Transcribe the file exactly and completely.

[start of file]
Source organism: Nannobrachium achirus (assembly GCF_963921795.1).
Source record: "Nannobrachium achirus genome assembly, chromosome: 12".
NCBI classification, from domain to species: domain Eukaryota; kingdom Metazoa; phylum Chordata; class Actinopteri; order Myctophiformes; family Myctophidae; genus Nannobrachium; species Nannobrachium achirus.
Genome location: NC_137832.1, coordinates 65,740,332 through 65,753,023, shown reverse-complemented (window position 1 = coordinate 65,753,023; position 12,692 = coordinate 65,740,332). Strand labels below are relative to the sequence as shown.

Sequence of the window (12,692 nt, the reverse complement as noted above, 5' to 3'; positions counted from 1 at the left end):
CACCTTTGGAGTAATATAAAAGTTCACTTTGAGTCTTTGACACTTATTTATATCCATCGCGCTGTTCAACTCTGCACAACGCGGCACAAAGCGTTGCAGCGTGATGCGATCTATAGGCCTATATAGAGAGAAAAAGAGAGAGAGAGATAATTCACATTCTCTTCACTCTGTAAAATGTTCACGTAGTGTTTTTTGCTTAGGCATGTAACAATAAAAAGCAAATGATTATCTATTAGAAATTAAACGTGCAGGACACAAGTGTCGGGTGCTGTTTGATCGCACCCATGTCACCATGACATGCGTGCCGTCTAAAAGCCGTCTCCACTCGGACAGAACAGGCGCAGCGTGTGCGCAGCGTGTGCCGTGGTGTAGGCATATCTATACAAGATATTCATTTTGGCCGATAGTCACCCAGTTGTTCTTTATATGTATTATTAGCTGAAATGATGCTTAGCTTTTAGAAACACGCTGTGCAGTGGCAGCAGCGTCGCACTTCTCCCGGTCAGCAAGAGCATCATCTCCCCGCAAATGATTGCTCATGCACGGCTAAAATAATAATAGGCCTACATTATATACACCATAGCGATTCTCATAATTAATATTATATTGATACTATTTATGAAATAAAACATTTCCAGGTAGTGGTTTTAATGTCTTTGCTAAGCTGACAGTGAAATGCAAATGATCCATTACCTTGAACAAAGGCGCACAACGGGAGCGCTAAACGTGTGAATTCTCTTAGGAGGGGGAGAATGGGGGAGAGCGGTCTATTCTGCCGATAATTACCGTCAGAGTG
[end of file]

Source organism: Nannobrachium achirus (assembly GCF_963921795.1).
Source record: "Nannobrachium achirus genome assembly, chromosome: 12".
NCBI classification, from domain to species: domain Eukaryota; kingdom Metazoa; phylum Chordata; class Actinopteri; order Myctophiformes; family Myctophidae; genus Nannobrachium; species Nannobrachium achirus.
Genome location: NC_137832.1, coordinates 65,740,332 through 65,753,023, shown reverse-complemented (window position 1 = coordinate 65,753,023; position 12,692 = coordinate 65,740,332). Strand labels below are relative to the sequence as shown.

Sequence of the window (12,692 nt, the reverse complement as noted above, 5' to 3'; positions counted from 1 at the left end):
CACCTTTGGAGTAATATAAAAGTTCACTTTGAGTCTTTGACACTTATTTATATCCATCGCGCTGTTCAACTCTGCACAACGCGGCACAAAGCGTTGCAGCGTGATGCGATCTATAGGCCTATATAGAGAGAAAAAGAGAGAGAGAGATAATTCACATTCTCTTCACTCTGTAAAATGTTCACGTAGTGTTTTTTGCTTAGGCATGTAACAATAAAAAGCAAATGATTATCTATTAGAAATTAAACGTGCAGGACACAAGTGTCGGGTGCTGTTTGATCGCACCCATGTCACCATGACATGCGTGCCGTCTAAAAGCCGTCTCCACTCGGACAGAACAGGCGCAGCGTGTGCGCAGCGTGTGCCGTGGTGTAGGCATATCTATACAAGATATTCATTTTGGCCGATAGTCACCCAGTTGTTCTTTATATGTATTATTAGCTGAAATGATGCTTAGCTTTTAGAAACACGCTGTGCAGTGGCAGCAGCGTCGCACTTCTCCCGGTCAGCAAGAGCATCATCTCCCCGCAAATGATTGCTCATGCACGGCTAAAATAATAATAGGCCTACATTATATACACCATAGCGATTCTCATAATTAATATTATATTGATACTATTTATGAAATAAAACATTTCCAGGTAGTGGTTTTAATGTCTTTGCTAAGCTGACAGTGAAATGCAAATGATCCATTACCTTGAACAAAGGCGCACAACGGGAGCGCTAAACGTGTGAATTCTCTTAGGAGGGGGAGAATGGGGGAGAGCGGTCTATTCTGCCGATAATTACCGTCAGAGTG